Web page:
Carmen P. Flores. Journalist
The economic crisis that began in 2007 has affected all business sectors to a greater or lesser degree, but none as much as the press that, from a few years ago had suffered serious losses that forced the major publishers, looking at their profit and loss statement, to adopt very painful measures from which newsroom journalists as emblematic as La Vanguardia, El País and El Mundo did very badly.
The emergence of digital journalism, with lower costs and the possibility for the reader to get the information instantly, has made new generations abandon the paper press to its fate and left this function almost exclusively to their parents and grandparents, those who still have not understood the advantages of internet. The adherents of newspaper supplements are the other small group that make it possible for print to still survive, however experts do not dare to predict for how long. That remains to be seen, because there are opinions, the same as there are witches, for all tastes.
Someone wrote these days that "We are living the best time for journalism and the worst for the media". It is true, because with new technology we can obtain data, information, and long list of features that greatly facilitates the work of journalists and also their opinion can transcend any border... The digital press has, at present, significant advantages over paper. The number of readers is much higher which, naturally, tends even to specialization, looking for that niche that satisfies all their interests. For journalists, this is a new, challenging, even frightening world, in which you feel like a god, but at the same time a victim of the technology that reworks the information based on the audience which social networks have made accustomed to flashy headlines and scandalous photojournalism. The so-called positioners have taken over the cloud, and only they are the kings of mass journalism.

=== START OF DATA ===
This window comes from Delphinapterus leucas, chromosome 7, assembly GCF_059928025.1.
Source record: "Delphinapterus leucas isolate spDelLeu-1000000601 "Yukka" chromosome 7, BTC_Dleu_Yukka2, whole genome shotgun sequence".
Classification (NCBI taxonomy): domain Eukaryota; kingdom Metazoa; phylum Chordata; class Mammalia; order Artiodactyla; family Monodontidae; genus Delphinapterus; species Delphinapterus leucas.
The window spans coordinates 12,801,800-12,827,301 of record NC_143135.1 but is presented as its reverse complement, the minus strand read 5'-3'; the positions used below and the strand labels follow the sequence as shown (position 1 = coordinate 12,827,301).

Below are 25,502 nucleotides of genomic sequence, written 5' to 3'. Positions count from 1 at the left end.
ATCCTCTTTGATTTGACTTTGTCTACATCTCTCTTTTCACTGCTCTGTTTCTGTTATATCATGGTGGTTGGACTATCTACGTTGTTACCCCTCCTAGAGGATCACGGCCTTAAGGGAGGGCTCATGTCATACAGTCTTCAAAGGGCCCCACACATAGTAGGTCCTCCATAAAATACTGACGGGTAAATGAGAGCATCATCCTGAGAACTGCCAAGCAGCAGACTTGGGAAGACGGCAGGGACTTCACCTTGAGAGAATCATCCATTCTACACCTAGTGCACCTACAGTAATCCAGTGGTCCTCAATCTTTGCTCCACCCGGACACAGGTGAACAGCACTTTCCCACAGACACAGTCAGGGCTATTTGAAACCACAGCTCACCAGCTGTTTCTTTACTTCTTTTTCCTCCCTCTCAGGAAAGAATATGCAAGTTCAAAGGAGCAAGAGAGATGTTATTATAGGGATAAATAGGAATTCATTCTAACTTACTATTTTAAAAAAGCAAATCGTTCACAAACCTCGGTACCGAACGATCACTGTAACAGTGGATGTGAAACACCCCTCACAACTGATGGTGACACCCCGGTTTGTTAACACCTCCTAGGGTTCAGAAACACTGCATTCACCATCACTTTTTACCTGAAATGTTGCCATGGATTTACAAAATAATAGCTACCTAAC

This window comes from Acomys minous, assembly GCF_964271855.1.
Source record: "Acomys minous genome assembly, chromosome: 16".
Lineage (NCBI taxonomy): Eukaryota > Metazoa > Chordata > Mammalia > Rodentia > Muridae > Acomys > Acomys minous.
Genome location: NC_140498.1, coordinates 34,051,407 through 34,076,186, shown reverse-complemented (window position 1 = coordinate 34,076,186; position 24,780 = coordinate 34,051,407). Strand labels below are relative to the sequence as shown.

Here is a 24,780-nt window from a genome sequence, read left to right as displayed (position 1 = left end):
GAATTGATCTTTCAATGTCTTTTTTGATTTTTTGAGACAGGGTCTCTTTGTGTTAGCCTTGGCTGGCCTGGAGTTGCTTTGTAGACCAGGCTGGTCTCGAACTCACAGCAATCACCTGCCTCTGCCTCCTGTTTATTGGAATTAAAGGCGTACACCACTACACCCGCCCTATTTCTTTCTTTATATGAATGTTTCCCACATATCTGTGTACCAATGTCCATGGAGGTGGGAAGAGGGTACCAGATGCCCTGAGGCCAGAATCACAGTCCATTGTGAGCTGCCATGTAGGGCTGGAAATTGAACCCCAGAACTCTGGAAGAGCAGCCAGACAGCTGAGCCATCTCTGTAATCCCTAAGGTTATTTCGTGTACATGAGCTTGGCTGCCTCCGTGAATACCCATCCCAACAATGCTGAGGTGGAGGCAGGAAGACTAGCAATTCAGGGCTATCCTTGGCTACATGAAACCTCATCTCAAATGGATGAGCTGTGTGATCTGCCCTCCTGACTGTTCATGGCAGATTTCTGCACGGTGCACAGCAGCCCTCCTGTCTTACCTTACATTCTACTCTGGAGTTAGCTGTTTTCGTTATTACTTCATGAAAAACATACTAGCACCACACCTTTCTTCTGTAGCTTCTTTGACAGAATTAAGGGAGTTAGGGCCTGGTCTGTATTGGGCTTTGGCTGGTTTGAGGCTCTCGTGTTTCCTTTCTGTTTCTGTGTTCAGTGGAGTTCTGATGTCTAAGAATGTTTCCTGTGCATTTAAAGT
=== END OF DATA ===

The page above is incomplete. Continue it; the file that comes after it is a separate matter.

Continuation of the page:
In this issue dedicated to the press, its future, the changes we have left to experience, its own survival, to coexistence, peaceful or not, between the paper and digital press, but above all, the valuable reflection of a group of journalists and teachers about the future that awaits those who make news and those who read it. Their findings will be very useful to us, we understand, to better comprehend a sector that is compulsory in any democratic society. It will be worth it, as you continue to read, because our contributors certainly will not disappoint you.